Memories of 1971 Bangladesh War come alive in Army museum
To keep alive the memory of Indian Army's partnership with the Mukti Bahini in achieving the liberation of Bangladesh, the Eastern Command has archived and displayed declassified documents, rare photographs and war trophies in a museum here.
Inside the headquarters of Eastern Command at Fort William in Kolkata, the museum, which is rarely opened to civilians, takes visitors down the memory lane with its historical collection.
The 1971 war had culminated in the historic surrender of over 93,000 Pakistani soldiers to the Indian armed forces and liberation of the then East Pakistan from the oppressive rule of Pakistan.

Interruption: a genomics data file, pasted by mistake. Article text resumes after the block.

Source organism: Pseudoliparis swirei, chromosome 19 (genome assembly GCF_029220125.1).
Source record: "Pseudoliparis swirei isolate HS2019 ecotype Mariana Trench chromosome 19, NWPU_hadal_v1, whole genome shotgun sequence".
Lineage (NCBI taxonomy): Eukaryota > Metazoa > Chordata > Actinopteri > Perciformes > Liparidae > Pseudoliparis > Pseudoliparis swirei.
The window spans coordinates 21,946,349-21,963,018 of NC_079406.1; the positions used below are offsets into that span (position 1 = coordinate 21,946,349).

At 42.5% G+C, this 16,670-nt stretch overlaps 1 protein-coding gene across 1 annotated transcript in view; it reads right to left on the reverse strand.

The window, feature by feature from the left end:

The 42nd anniversary of the war, which formally ended on December 16, 1971 with the surrender of Pakistani soldiers, was being celebrated today as Vijay Diwas with a delegation of Mukti Jodhas and senior Bangladeshi armed forces officers coming to Kolkata.
The prototype of a rocket pod and twin-barrelled auto canon used in the MiG-21 combat fighter aircraft that bombed the Governor's House in Dhaka which proved to be the decisive turning point in the war is also a part of the museum.
Another rare document is the instrument of surrender signed by Lt Gen Niazi, Commander of the Pakistani Forces in East Pakistan (Now Bangladesh), on December 16, 1971.
"The Pakistan Eastern Command agrees to surrender all Pakistan armed forces in Bangladesh to Lt General Jagjit Singh Aurora, the GOC-in-charge of the Indian and Bangladesh forces in the eastern theatre," reads the declaration of defeat.
"The surrender includes all Pakistani land, air and naval forces as also all para-military forces and civil armed forces," the declaration states.